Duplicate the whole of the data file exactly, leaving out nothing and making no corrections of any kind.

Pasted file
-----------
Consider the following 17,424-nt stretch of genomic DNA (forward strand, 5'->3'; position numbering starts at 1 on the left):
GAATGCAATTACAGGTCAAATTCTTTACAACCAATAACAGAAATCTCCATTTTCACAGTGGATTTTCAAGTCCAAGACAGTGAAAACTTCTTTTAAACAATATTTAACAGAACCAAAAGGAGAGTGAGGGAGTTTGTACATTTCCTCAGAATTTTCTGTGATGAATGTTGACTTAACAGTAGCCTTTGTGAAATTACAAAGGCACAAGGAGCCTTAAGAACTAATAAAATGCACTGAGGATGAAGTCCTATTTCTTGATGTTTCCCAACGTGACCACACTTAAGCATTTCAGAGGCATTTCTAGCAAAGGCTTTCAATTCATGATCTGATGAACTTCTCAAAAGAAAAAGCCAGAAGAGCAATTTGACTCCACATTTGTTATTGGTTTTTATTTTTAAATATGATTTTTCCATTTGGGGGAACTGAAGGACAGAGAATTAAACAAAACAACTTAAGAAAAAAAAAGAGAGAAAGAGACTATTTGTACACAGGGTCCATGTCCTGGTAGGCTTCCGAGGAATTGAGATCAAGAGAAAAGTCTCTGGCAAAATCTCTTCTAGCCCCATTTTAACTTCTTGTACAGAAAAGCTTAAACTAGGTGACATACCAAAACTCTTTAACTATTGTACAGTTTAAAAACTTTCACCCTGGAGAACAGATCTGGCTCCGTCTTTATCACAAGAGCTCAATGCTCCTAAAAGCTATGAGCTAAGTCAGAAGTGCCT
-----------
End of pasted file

Consider the following 17,424-nt stretch of genomic DNA (forward strand, 5'->3'; position numbering starts at 1 on the left):
GAATGCAATTACAGGTCAAATTCTTTACAACCAATAACAGAAATCTCCATTTTCACAGTGGATTTTCAAGTCCAAGACAGTGAAAACTTCTTTTAAACAATATTTAACAGAACCAAAAGGAGAGTGAGGGAGTTTGTACATTTCCTCAGAATTTTCTGTGATGAATGTTGACTTAACAGTAGCCTTTGTGAAATTACAAAGGCACAAGGAGCCTTAAGAACTAATAAAATGCACTGAGGATGAAGTCCTATTTCTTGATGTTTCCCAACGTGACCACACTTAAGCATTTCAGAGGCATTTCTAGCAAAGGCTTTCAATTCATGATCTGATGAACTTCTCAAAAGAAAAAGCCAGAAGAGCAATTTGACTCCACATTTGTTATTGGTTTTTATTTTTAAATATGATTTTTCCATTTGGGGGAACTGAAGGACAGAGAATTAAACAAAACAACTTAAGAAAAAAAAAGAGAGAAAGAGACTATTTGTACACAGGGTCCATGTCCTGGTAGGCTTCCGAGGAATTGAGATCAAGAGAAAAGTCTCTGGCAAAATCTCTTCTAGCCCCATTTTAACTTCTTGTACAGAAAAGCTTAAACTAGGTGACATACCAAAACTCTTTAACTATTGTACAGTTTAAAAACTTTCACCCTGGAGAACAGATCTGGCTCCGTCTTTATCACAAGAGCTCAATGCTCCTAAAAGCTATGAGCTAAGTCAGAAGTGCCT